LONDON • Property funds in Britain with about £18 billion (S$31 billion) of assets froze withdrawals as investors sought to dump real estate holdings in the aftermath of the country's vote to leave the European Union.
"It's reminiscent of Bear Stearns' sub-prime funds before the Lehman debacle," Janus Capital Group fund manager Bill Gross said on Bloomberg TV.
"If these property funds are just one indication, perhaps there will be others to follow. I think it's something to worry about."
Henderson Global Investors, Columbia Threadneedle Investments and Canada Life suspended trading in at least £5.7 billion of funds on Wednesday. Aberdeen Fund Managers cut the value of a property fund by 17 per cent and suspended redemptions so that investors who asked for their money back have time to reconsider.
Investors are pulling money from British property funds as analysts warn that London office values could fall by as much as 20 per cent within three years of the country leaving the EU. During the financial crisis of 2007 and 2008, real estate funds were similarly hit by redemptions and forced to halt withdrawals, contributing to a slump in property prices of more than 40 per cent from their peak in Britain.
Wednesday's moves bring the number of British firms curbing redemptions to seven since the June 23 vote.
"The problem with open- ended funds is that you do start to have panic selling, so you really have no choice but to suspend the fund," said Tilney Bestinvest managing director Jason Hollands. "There's an inevitability to this now."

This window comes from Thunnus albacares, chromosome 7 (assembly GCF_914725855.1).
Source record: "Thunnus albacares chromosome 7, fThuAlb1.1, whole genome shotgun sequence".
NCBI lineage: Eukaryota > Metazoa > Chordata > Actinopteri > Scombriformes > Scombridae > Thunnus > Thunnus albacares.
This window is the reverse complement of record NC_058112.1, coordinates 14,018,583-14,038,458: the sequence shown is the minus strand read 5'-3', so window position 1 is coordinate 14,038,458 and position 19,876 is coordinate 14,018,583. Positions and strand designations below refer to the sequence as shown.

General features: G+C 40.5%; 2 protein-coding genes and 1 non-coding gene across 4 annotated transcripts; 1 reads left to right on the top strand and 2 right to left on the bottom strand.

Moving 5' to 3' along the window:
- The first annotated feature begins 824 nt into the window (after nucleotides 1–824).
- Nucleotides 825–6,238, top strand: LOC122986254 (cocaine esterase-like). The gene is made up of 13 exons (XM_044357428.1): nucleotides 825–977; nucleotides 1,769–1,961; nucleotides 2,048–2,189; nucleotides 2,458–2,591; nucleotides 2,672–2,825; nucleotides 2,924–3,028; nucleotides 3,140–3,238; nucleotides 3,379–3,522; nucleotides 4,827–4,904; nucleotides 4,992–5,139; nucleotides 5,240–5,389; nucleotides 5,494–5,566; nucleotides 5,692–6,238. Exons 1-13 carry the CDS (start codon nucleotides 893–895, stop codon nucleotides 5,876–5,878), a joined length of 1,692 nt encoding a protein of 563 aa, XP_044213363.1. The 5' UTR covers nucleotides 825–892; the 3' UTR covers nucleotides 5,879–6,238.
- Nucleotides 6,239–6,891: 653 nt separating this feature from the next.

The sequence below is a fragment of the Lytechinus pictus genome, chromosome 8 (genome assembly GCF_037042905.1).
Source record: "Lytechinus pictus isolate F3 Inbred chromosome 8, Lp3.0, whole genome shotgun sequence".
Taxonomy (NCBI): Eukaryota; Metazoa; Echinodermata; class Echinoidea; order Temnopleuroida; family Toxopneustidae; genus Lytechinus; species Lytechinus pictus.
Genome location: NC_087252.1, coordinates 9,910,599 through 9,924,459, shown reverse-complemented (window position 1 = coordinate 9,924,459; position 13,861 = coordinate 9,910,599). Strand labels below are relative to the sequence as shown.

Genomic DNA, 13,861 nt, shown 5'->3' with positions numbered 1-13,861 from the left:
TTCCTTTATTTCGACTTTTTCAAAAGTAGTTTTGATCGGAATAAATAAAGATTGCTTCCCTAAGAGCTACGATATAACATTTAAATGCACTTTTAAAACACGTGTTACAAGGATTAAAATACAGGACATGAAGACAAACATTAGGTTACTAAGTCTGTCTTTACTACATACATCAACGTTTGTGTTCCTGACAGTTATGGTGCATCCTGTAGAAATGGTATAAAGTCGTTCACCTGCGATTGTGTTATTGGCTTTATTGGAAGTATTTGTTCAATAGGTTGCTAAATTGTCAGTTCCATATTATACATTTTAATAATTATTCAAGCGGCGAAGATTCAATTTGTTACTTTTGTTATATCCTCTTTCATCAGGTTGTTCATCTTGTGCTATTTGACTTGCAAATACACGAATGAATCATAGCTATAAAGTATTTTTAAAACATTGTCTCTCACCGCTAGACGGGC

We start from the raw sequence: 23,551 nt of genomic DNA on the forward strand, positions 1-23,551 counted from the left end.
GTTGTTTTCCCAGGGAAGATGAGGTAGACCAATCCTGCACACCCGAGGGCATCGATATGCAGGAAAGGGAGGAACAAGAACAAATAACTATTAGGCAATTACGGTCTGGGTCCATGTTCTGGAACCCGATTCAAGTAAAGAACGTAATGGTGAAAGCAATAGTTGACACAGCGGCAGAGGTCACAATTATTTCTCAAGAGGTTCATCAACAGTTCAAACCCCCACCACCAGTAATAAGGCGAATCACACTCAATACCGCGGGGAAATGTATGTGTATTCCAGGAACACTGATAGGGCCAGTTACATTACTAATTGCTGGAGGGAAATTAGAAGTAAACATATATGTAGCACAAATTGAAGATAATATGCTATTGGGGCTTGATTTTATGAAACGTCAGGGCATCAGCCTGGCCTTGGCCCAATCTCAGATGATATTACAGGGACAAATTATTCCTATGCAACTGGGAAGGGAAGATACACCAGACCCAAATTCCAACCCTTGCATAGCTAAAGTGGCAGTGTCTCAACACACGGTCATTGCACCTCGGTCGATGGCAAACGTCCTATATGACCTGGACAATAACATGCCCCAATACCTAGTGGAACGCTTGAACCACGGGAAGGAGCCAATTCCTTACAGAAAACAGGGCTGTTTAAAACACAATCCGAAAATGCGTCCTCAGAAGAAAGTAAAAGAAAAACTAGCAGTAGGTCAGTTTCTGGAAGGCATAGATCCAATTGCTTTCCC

With the real estate tremors echoing the last financial crisis, the growing fear is that failure to control aftershocks from the Brexit vote will propel the economy into recession.
The pound sank to a fresh 31-year low as the fallout continued to reverberate through financial markets. "We can't ignore what's happening from a redemption-request perspective or the closing perspective," said Mr Wayne Bowers, chief executive of Northern Trust's international asset management arm.
"You can't brush that under the carpet. Then you're looking at other assets that are under, or are potentially under, similar pressure."
Occupancy of offices could also suffer should Britain fall into recession, as many experts have warned, or if banks and other businesses look to move staff abroad.
Singapore's United Overseas Bank last week said it would halt lending on property purchases in London because of uncertainty caused by the vote outcome.
BLOOMBERG, AGENCE FRANCE-PRESSE